Why so few? The Pacific island nation is only 26 square kilometers in size and it isn't going to increase anytime soon. Tuvalu will be the first country to disappear should the ocean level rise. Why you may still want to visit You can relatively easy reach the highest summit there. The geographical top point of the country reaches 4.6 meters above sea level. Note to American readers: 4.6 meters equals 15.1 feet.
Tourists annually, in percentage of population 1,100 tourists, 9.7% of the population.
What else Male homosexuality is illegal in Tuvalu, so be aware if travelling as a male couple.
Why so few? Over 90% of the population has no work. There used to be one big employer, Nauru Phosphate Corporation. The open phosphate mine which covers most of the 21 kilometer square kilometer big island is however running out of phosphate, and most workers have been laid off. The two hotels, the internet cafe or the handful of restaurants and shops are not set to hire loads of people anytime soon. The only employer of any size left is the government, but everyone can't be bureaucrats. Luckily, I'd say. Can you imagine the result? Why you may still want to visit Less tourists visit Nauru than Somalia, Afghanistan and Liechtenstein. Being the least visited country in the world appeals to many. The people are very friendly and the island is surrounded by your typical Pacific beach.
Tourists annually, in percentage of population 200 tourists, 2% of the population. What else It is the smallest republic in the world. The only airport there doubles as a road which is part of the 19 kilometers stretch going around the island. Do look out for frigate birds, on the beaches around Nauru. They are caught by fishermen and kept inside big net cages as a status symbol. Catching them is an ancient tradition. They are then tamed through irresistible fresh tuna. The tamed birds are later used to lure more birds to the captors.
Why so few? 0.44 square kilometers can only accommodate a few. And don't expect the Pope and his people to stay in bunk beds to fit in twice as many. Keep in mind that no one in this country share double beds either as marriage is looked upon as slightly overrated and unnecessary. Why you may still want to visit There are no bars there, no nightclubs and hardly any women. You mean that doesn't appeal to you? There's always neighbouring Rome (totally surrounding The Vatican) where there are plenty of playful neighborhoods.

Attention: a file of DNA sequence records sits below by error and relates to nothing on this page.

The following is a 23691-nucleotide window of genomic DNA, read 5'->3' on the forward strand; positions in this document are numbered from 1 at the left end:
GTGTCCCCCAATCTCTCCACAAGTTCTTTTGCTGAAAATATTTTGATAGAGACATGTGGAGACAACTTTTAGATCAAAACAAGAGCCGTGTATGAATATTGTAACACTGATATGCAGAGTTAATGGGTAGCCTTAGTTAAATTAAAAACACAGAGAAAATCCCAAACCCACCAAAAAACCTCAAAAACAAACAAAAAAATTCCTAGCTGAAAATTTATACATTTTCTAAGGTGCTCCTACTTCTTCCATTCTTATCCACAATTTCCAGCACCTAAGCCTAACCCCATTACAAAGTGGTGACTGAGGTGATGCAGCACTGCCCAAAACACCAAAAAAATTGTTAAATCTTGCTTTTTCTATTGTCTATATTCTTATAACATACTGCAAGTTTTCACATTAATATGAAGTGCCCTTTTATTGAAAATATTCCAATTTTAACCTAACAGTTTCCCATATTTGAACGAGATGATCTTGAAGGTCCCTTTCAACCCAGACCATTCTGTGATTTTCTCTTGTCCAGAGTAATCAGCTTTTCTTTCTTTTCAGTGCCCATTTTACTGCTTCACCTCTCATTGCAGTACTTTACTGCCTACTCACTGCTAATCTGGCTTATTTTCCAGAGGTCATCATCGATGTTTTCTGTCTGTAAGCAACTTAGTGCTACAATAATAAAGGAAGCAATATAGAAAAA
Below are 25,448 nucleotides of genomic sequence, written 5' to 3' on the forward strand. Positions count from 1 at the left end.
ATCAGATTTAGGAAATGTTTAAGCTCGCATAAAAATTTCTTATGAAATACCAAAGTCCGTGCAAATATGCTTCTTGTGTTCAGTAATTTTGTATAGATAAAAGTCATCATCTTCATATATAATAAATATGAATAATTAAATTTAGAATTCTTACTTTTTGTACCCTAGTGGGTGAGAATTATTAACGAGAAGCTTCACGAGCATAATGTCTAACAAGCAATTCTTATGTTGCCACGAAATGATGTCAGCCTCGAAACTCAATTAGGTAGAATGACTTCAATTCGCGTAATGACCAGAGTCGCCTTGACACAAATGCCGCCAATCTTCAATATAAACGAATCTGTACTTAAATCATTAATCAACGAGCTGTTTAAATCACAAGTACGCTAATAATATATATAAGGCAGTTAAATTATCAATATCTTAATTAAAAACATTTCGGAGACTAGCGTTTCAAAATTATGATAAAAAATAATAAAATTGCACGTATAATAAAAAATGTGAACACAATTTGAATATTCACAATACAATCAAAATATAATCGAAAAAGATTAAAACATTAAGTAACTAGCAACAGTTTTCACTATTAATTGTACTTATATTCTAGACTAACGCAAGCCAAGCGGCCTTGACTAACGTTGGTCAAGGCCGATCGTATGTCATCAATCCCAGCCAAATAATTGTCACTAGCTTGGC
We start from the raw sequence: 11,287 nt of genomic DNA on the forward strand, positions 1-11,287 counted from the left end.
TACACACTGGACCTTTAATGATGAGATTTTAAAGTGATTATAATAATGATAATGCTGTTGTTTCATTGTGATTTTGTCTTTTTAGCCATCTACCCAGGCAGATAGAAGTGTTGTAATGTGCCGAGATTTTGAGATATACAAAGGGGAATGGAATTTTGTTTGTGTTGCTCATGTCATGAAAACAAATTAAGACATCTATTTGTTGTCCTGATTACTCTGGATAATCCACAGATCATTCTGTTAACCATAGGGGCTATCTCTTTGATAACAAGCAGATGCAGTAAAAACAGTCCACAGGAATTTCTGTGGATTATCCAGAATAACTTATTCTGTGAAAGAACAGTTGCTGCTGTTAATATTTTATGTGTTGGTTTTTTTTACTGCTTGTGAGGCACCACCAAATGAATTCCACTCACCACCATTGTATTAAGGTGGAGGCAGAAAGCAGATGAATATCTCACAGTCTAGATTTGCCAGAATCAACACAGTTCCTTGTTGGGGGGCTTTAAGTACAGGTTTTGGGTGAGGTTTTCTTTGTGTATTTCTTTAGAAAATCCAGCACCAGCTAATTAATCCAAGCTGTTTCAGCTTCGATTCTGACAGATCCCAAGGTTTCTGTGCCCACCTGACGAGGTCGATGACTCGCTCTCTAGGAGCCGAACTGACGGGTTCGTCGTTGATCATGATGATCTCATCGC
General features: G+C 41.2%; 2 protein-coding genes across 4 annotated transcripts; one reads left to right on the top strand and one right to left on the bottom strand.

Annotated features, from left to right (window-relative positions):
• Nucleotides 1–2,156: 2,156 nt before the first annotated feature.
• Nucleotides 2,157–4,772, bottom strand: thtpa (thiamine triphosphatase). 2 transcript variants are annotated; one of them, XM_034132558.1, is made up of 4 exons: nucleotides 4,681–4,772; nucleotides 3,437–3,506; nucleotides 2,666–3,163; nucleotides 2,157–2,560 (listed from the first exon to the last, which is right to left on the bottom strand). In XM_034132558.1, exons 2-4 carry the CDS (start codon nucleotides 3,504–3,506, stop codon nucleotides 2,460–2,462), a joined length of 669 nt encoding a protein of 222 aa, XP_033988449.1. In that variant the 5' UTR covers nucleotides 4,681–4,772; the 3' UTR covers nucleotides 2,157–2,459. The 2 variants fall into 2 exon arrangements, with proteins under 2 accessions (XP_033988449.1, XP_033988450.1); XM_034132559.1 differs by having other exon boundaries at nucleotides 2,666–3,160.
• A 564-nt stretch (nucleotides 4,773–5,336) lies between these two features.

Tourists annually, in percentage of population 5,000,000 tourists, 663,910% of the population!
The extreme lly low number of inhabitants and the immense popularity of the Vatican Museum makes this a truly unique case and I won't even bother to make the comparison with other countries. See Iceland country number 25, for a more normal, yet still relatively extreme case.
What else 793 inhabitants matches that of the Canadian village Doaktown in New Brunswick. Ever heard of it? Well, you are excused. The Pope doesn't live nor post Twitter messages in Latin from his IPad there either.
Some of you may wonder why I haven't included Jan Mayen, Niue or Pitcairn. The latter is one of the most isolated settlement in the world in the world with some 50 souls, but it is a British oversea territory. 1,414 people live on Niue which belongs to New Zealand whereas 18 people, primarily scientists, are based on Norwegian Jan Mayen near Greenland.
The list is based on 198 countries. 193 UN members, UN observers the Vatican and Palestine plus Kosovo, Western Sahara and Taiwan that are all acknowledged by a fair number of countries.
The other end of the list
Most people will know that China is number one, followed by India. But which other countries are among the top 10 most populated?
1. China, 1,354,040,000 people.
2. India, 1,210,193,422 people.
3. United States, 315,229,000 people.
4. Indonesia, 237,424,363 people.
5. Brazil, 193,946,886 people.
6. Pakistan, 182,082,000 people.
7. Nigeria, 166,629,000 people.
8. Bangladesh, 152,518,015 people.
9. Russia, 143,369,806 people.
10. Japan, 127,460,000 people.
I will also mention Mexico which is number 11 with 112,336,538. It is the last country to have more than 100 million inhabitants. The Philippines is number 12, but lacks almost 8 million people to join the 100 million club.
Business Insider Emails & Alerts
Site highlights each day to your inbox.